The Alberta Securities Commission (ASC) fined and permanently banned a man, after finding that he illegally distributed securities and made misrepresentations to investors in a failed proprietary trading scheme.
A hearing panel of the ASC ordered Shane Courtney Ward to pay $305,100 in monetary sanctions, including a $100,000 penalty, $106,000 in disgorgement, and almost $100,000 in costs.
The sanctions follow a finding that Ward illegally distributed securities of his unregistered investment business, Engineered Wealth, and misled investors about the safety of their investments and their expected returns.
According to the regulator, Ward raised over $500,000 from investors, which he was to trade on their behalf. The venture was initially structured as an unregistered, private investment fund, but was later changed into a promissory note structure.
Ultimately, the firm failed, “and nearly all investors lost their funds and received no returns on their investments,” the ASC noted.
While the panel concluded that Engineered Wealth wasn’t just a sham or a Ponzi scheme, it found that Ward misappropriated over $100,000 of investors’ funds.
“While bordering on lenient … we are satisfied that an administrative penalty of $100,000 is proportionate to the circumstances of the misconduct and its perpetrator,” the panel said in its decision.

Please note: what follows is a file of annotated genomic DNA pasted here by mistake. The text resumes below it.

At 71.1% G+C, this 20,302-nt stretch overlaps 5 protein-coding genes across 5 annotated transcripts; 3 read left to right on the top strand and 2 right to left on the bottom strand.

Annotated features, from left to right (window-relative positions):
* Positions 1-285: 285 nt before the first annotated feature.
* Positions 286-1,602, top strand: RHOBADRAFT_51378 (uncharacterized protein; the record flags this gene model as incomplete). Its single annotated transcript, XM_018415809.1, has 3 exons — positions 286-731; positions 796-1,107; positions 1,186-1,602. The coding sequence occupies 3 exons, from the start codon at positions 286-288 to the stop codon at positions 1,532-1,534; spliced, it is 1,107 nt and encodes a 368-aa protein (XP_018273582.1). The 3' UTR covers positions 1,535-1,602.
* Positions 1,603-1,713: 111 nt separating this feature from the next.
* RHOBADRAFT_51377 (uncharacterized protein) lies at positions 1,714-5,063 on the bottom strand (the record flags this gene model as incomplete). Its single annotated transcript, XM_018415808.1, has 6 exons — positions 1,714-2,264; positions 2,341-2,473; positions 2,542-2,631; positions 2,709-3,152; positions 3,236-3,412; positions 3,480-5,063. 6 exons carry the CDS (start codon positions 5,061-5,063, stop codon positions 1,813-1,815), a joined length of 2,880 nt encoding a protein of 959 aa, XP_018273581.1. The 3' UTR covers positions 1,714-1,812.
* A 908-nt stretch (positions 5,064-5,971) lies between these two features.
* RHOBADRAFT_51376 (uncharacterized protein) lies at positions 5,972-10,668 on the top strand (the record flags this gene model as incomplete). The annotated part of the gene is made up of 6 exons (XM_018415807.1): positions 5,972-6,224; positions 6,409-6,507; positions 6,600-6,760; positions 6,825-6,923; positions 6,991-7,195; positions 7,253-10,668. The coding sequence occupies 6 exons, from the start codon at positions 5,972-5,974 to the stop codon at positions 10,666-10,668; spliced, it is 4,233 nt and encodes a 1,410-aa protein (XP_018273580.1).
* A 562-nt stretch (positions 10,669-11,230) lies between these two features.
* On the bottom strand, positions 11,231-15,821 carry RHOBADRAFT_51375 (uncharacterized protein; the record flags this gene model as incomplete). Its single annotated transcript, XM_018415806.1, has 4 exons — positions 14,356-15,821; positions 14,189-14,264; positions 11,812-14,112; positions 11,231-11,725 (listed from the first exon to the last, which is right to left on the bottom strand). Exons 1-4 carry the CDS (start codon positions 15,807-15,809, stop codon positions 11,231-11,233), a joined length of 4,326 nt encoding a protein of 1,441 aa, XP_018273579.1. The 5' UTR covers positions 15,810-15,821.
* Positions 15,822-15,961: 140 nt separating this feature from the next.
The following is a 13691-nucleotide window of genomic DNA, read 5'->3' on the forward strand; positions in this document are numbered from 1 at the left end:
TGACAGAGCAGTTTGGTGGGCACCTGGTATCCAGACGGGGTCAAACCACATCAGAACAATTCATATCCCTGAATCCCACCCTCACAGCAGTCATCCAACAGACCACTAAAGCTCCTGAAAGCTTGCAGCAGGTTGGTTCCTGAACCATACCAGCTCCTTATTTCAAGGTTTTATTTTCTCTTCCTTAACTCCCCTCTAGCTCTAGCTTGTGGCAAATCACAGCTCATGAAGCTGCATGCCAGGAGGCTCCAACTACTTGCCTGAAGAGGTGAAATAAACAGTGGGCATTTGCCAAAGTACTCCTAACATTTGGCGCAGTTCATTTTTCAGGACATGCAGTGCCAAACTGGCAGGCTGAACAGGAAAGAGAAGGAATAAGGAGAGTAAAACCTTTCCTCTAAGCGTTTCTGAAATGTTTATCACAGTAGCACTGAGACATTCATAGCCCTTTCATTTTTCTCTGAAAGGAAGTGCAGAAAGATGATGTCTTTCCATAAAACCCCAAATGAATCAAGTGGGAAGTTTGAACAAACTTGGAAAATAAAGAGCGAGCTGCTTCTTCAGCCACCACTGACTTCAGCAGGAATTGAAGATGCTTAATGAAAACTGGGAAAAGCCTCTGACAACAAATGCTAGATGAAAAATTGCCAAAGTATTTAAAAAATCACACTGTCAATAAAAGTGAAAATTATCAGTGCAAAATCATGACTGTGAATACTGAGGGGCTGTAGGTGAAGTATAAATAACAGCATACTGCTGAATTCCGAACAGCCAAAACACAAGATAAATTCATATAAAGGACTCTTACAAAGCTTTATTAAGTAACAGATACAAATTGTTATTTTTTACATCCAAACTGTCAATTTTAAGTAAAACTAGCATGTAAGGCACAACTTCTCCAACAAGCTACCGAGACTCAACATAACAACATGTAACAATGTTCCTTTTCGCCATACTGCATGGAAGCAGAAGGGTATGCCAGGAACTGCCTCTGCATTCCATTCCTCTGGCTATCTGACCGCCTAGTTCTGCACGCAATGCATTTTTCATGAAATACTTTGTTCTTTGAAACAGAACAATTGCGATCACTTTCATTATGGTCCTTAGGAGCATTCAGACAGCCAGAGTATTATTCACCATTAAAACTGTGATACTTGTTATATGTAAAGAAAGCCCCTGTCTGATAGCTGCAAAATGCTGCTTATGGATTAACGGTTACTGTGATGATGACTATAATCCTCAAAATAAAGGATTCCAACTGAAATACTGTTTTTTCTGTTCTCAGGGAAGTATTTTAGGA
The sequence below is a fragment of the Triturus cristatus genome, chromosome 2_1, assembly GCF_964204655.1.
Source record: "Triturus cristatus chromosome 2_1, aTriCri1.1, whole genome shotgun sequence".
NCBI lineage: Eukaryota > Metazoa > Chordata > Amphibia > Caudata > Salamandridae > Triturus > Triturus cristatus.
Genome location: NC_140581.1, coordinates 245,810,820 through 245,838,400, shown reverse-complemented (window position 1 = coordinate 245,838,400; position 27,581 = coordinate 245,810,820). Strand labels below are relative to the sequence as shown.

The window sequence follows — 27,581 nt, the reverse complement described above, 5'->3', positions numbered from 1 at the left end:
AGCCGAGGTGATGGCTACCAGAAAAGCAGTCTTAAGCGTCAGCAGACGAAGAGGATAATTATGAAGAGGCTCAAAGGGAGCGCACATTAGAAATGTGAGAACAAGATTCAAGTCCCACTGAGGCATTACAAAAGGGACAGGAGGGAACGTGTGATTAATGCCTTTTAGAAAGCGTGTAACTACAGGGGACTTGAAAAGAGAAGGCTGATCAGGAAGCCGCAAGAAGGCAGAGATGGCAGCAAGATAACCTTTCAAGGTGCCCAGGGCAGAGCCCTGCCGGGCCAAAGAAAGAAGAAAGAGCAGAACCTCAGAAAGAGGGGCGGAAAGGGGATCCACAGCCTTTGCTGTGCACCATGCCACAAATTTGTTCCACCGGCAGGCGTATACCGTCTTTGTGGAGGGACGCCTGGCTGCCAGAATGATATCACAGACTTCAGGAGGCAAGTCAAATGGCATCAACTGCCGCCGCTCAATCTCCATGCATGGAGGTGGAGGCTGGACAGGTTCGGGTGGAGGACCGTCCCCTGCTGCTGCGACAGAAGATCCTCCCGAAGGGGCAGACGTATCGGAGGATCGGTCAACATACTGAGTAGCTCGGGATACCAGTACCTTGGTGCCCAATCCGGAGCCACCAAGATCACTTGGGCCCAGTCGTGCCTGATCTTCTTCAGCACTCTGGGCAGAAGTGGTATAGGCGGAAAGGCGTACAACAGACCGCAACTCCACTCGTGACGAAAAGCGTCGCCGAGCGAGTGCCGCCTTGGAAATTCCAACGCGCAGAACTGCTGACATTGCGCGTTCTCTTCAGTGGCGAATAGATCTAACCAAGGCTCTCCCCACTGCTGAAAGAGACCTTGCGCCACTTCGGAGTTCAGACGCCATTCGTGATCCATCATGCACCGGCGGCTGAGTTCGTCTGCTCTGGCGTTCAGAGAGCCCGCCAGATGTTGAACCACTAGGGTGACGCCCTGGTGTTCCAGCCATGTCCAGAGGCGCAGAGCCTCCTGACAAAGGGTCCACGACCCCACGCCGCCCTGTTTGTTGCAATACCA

“There must be a direct financial consequence in addition to the removal of the financial benefit Ward wrongfully obtained to reflect the seriousness with which misconduct of this nature — especially fraud — is viewed by the ASC, address the risk and protect against similar misconduct in the future, and preserve public confidence in our capital market,” it said.
It also imposed a permanent ban, saying it has “concluded that because of the seriousness of Ward’s misconduct, the personal benefit he obtained, the harm he caused to specific investors and to the capital market in general, and his flagrant disregard of the legal advice he received cautioning him against his activities, Ward presents an ongoing risk and cannot be trusted to comply with Alberta securities laws in the future.”